The latest report on the recreational cannabis industry in California reveals aggregate profits of about $345 million – not $1 billion as was anticipated in its first year. A new report by the state’s Cannabis Advisory Committee, revealed in-depth that one of the biggest drags on the market is dilution due to black market sales of the drug – often cheaper and more accessible than legal purchases from a licensed dispensary – creating unfair competition. Los Angeles marijuana business attorneys know the complex regulatory system doesn’t help.
Gov. Gavin Newsome, a staunch proponent of recreational marijuana legalization who received some $340,000 in campaign contributions from the cannabis industry, said it could take at least five years before the market truly hits its stride. One strategy by the state has been to extend timelines to licensed businesses to comply with all aspects of complicated state and local regulations. However, some evidence suggests this could be hampering business for those already in compliance. Part of the problem also has to do with the fact the state lacks adequate resources to enforce the laws. Pot shops also pay hefty taxes and must invest in significant resources to manage a cash-only operation.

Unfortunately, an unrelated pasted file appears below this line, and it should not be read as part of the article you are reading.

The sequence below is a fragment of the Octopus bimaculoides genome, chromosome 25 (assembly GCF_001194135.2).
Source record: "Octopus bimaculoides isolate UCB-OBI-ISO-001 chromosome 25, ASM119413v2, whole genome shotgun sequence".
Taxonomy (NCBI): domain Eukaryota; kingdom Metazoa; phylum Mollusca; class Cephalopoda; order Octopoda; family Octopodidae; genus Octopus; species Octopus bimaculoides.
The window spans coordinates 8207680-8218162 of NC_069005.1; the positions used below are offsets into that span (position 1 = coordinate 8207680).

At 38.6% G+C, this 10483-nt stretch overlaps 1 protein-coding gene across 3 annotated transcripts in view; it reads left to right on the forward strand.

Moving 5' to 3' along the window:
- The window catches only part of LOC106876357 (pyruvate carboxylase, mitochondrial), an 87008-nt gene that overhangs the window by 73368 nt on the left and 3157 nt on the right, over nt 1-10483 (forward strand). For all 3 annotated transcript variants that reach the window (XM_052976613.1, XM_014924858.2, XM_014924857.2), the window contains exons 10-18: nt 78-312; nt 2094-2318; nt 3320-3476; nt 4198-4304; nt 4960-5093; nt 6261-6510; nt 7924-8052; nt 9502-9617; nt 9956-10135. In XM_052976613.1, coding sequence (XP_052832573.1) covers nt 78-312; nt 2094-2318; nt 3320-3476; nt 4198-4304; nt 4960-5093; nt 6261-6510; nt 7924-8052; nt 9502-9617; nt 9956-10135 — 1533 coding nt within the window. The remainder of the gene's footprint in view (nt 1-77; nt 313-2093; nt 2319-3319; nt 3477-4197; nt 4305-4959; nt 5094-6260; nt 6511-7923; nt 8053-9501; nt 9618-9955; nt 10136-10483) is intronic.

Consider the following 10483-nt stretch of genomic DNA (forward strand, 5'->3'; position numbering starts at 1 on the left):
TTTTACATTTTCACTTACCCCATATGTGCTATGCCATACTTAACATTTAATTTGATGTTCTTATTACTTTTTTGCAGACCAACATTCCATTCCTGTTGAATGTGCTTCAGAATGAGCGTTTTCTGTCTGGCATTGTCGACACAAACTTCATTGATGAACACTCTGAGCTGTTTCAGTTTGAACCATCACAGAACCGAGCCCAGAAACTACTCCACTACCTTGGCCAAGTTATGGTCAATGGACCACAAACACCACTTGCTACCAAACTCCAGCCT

Recently, the governor announced plans to expand the effort to shutter illegal cultivation of marijuana, particularly those operated by international drug cartels in Northern California. Specifically, he’s lending expanded aid from the California National Guard to assist the federal government in cracking down on black market marijuana operations. Analysis by New Frontier Data, a private company that follows marijuana industry trends determined 80 percent of the cannabis sold statewide is black market pot. Profits for illicit marijuana sales are estimated to be four times that of the legal market. Continue reading